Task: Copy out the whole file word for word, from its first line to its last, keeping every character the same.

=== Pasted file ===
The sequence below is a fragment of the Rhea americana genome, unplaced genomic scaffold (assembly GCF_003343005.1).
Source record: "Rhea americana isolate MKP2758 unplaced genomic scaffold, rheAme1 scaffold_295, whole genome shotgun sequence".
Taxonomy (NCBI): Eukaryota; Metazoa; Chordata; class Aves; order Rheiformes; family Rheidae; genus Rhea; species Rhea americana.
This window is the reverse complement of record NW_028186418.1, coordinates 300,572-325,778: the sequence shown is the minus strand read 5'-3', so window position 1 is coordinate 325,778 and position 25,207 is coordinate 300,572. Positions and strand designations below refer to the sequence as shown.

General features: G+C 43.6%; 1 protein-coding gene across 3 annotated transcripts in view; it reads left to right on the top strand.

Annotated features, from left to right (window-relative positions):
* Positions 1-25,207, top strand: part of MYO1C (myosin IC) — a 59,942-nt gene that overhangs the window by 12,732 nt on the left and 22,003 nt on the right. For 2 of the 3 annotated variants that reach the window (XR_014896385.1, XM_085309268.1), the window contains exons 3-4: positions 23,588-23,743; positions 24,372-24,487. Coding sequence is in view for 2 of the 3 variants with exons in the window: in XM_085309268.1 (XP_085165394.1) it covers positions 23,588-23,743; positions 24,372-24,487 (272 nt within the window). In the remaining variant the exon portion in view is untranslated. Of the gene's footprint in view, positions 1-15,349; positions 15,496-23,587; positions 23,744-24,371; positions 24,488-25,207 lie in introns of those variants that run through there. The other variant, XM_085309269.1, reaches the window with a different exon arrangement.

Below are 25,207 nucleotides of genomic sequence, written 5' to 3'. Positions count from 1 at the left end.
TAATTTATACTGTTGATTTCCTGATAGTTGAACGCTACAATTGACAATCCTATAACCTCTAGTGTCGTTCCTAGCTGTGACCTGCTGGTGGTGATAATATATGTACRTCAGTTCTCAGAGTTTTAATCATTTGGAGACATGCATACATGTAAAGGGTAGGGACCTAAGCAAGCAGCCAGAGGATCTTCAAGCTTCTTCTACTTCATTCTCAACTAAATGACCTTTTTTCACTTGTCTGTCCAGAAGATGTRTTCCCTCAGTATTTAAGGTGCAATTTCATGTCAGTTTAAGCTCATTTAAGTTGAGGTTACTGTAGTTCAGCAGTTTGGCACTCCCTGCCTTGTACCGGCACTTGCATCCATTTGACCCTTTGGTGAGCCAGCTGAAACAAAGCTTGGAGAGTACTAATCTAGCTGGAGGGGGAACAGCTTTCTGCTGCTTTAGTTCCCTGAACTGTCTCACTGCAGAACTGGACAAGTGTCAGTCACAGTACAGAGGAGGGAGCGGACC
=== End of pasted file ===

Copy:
The sequence below is a fragment of the Rhea americana genome, unplaced genomic scaffold (assembly GCF_003343005.1).
Source record: "Rhea americana isolate MKP2758 unplaced genomic scaffold, rheAme1 scaffold_295, whole genome shotgun sequence".
Taxonomy (NCBI): Eukaryota; Metazoa; Chordata; class Aves; order Rheiformes; family Rheidae; genus Rhea; species Rhea americana.
This window is the reverse complement of record NW_028186418.1, coordinates 300,572-325,778: the sequence shown is the minus strand read 5'-3', so window position 1 is coordinate 325,778 and position 25,207 is coordinate 300,572. Positions and strand designations below refer to the sequence as shown.

General features: G+C 43.6%; 1 protein-coding gene across 3 annotated transcripts in view; it reads left to right on the top strand.

Annotated features, from left to right (window-relative positions):
* Positions 1-25,207, top strand: part of MYO1C (myosin IC) — a 59,942-nt gene that overhangs the window by 12,732 nt on the left and 22,003 nt on the right. For 2 of the 3 annotated variants that reach the window (XR_014896385.1, XM_085309268.1), the window contains exons 3-4: positions 23,588-23,743; positions 24,372-24,487. Coding sequence is in view for 2 of the 3 variants with exons in the window: in XM_085309268.1 (XP_085165394.1) it covers positions 23,588-23,743; positions 24,372-24,487 (272 nt within the window). In the remaining variant the exon portion in view is untranslated. Of the gene's footprint in view, positions 1-15,349; positions 15,496-23,587; positions 23,744-24,371; positions 24,488-25,207 lie in introns of those variants that run through there. The other variant, XM_085309269.1, reaches the window with a different exon arrangement.

Below are 25,207 nucleotides of genomic sequence, written 5' to 3'. Positions count from 1 at the left end.
TAATTTATACTGTTGATTTCCTGATAGTTGAACGCTACAATTGACAATCCTATAACCTCTAGTGTCGTTCCTAGCTGTGACCTGCTGGTGGTGATAATATATGTACRTCAGTTCTCAGAGTTTTAATCATTTGGAGACATGCATACATGTAAAGGGTAGGGACCTAAGCAAGCAGCCAGAGGATCTTCAAGCTTCTTCTACTTCATTCTCAACTAAATGACCTTTTTTCACTTGTCTGTCCAGAAGATGTRTTCCCTCAGTATTTAAGGTGCAATTTCATGTCAGTTTAAGCTCATTTAAGTTGAGGTTACTGTAGTTCAGCAGTTTGGCACTCCCTGCCTTGTACCGGCACTTGCATCCATTTGACCCTTTGGTGAGCCAGCTGAAACAAAGCTTGGAGAGTACTAATCTAGCTGGAGGGGGAACAGCTTTCTGCTGCTTTAGTTCCCTGAACTGTCTCACTGCAGAACTGGACAAGTGTCAGTCACAGTACAGAGGAGGGAGCGGACC